They actually rely themselves on a big bank in this particular case, Bank of America.
And so now it becomes worse. Yes, it's one of the worst. Exactly. So now, you know, they disclose that. It's not like it's not a surprise that they spring when you're on the last minute. I mean, you know that. But the thing is, even though working assets as a company over time has in fact changed their providers, you know, they do have their own internal systems of ranking and occasionally they do switch. But switching from one provider to another, an entire network is costly.
And it's, you know, it's difficult operation. So they only do it under extreme circumstances.
So what that means is that what it's done? It was initially as a slam dunk of, you know, obviously good idea. It turns out that, well, now I have to start thinking my money. Well, how much of my money is actually going to these causes and how much is going in direction?
That actually was the one that I wanted to avoid to begin with and wouldn't be perhaps my money better spent if I just went to a local bank, let's say, a credit union, and then gave money for charity directly instead of going through something like working assets. Right.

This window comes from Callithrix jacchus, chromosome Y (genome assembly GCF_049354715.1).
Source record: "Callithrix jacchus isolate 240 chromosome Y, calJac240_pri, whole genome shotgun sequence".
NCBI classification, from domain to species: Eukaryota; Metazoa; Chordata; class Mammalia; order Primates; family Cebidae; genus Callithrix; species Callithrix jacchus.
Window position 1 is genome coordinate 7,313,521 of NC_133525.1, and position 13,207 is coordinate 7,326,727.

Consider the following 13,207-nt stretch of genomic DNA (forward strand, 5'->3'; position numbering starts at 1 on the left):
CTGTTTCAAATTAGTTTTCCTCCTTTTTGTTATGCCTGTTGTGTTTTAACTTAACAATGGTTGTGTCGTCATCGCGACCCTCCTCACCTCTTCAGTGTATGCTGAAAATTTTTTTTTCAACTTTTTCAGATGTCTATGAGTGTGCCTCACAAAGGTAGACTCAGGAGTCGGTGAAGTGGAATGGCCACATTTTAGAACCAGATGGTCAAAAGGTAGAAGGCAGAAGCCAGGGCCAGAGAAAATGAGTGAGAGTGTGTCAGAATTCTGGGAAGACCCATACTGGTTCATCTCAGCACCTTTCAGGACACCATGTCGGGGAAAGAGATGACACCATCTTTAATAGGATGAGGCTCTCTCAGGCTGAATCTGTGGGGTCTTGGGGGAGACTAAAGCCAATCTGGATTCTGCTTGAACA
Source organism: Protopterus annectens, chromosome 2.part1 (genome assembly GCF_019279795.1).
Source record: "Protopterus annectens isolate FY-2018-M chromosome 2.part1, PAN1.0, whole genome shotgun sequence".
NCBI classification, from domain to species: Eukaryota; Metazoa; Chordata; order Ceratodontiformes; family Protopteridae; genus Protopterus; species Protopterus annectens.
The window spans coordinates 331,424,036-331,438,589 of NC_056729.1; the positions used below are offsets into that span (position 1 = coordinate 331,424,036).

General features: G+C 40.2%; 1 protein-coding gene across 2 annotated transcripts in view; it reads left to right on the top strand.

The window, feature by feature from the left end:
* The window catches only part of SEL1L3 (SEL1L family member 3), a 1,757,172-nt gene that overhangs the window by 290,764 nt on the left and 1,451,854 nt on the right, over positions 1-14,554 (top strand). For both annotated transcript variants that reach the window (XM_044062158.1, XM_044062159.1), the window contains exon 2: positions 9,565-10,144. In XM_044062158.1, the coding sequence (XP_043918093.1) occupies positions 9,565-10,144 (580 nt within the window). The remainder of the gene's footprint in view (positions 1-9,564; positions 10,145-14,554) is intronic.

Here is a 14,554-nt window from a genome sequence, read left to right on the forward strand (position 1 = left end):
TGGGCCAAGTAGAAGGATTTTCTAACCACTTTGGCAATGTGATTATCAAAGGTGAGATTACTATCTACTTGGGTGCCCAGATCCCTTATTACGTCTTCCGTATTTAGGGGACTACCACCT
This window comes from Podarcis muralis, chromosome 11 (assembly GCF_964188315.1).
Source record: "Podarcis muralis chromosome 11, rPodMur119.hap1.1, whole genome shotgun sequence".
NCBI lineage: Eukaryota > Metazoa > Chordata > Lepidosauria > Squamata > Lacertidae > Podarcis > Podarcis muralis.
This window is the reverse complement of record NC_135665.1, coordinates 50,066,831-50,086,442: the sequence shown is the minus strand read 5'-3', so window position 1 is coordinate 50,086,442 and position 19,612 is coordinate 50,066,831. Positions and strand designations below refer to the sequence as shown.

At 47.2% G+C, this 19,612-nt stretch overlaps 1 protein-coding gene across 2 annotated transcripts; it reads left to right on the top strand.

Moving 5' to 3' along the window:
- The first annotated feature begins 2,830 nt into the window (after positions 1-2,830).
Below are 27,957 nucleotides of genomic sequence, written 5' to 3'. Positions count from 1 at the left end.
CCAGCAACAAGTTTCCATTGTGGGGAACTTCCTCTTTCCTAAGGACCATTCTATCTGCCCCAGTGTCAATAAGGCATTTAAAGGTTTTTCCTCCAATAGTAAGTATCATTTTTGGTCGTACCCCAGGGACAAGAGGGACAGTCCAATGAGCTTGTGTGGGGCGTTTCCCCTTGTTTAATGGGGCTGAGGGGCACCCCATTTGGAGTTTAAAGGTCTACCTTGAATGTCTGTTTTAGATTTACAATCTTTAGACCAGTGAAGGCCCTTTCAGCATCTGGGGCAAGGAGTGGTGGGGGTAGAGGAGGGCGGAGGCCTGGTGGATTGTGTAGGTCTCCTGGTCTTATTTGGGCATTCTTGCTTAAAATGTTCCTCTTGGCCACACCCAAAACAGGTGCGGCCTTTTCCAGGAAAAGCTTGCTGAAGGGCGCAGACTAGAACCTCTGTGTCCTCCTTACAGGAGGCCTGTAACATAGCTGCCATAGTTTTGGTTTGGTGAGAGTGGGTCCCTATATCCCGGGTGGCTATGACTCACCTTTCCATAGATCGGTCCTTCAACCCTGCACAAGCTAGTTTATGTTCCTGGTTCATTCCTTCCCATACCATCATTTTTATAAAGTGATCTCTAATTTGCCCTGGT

And I'm not saying that the calculus is easy, but it's the kind of thing that you have to sort of think about because you do make choices.
And some of these choices, by the way, come with at a price because some of the ethical choices are either less convenient or more costly for the consumer. Right. Which again, it's fine.
Tasty if you like your burger or leftest, if you like your burger, that that is fine. But then it's fine only if in fact the consequences, the intended result is is the correct one. If it's not even that clear that you're doing you're obtaining good results, then it may not be worth your you know, your sacrifice.
So it gets complicated.
I thought about that with regard to socially responsible investing. Yes. You know, people who invest with with funds that pledge to only buy stocks of companies that are socially responsible and don't contribute to human rights abuse or environmental degradation or things like that.
Yeah, and I was just talking to a friend of mine who's in the finance world about this, and he was confirming my sense that you're not it's not clear that you're actually doing any good by only investing in companies like that, because, I mean, the company themself doesn't get your money when you buy their stocks.
Someone else you own, those those shares gets your money. And so if anything, you're I mean, you might be having a very slight impact on the price of the shares, but it's not clear at all whether that's good or bad for the company.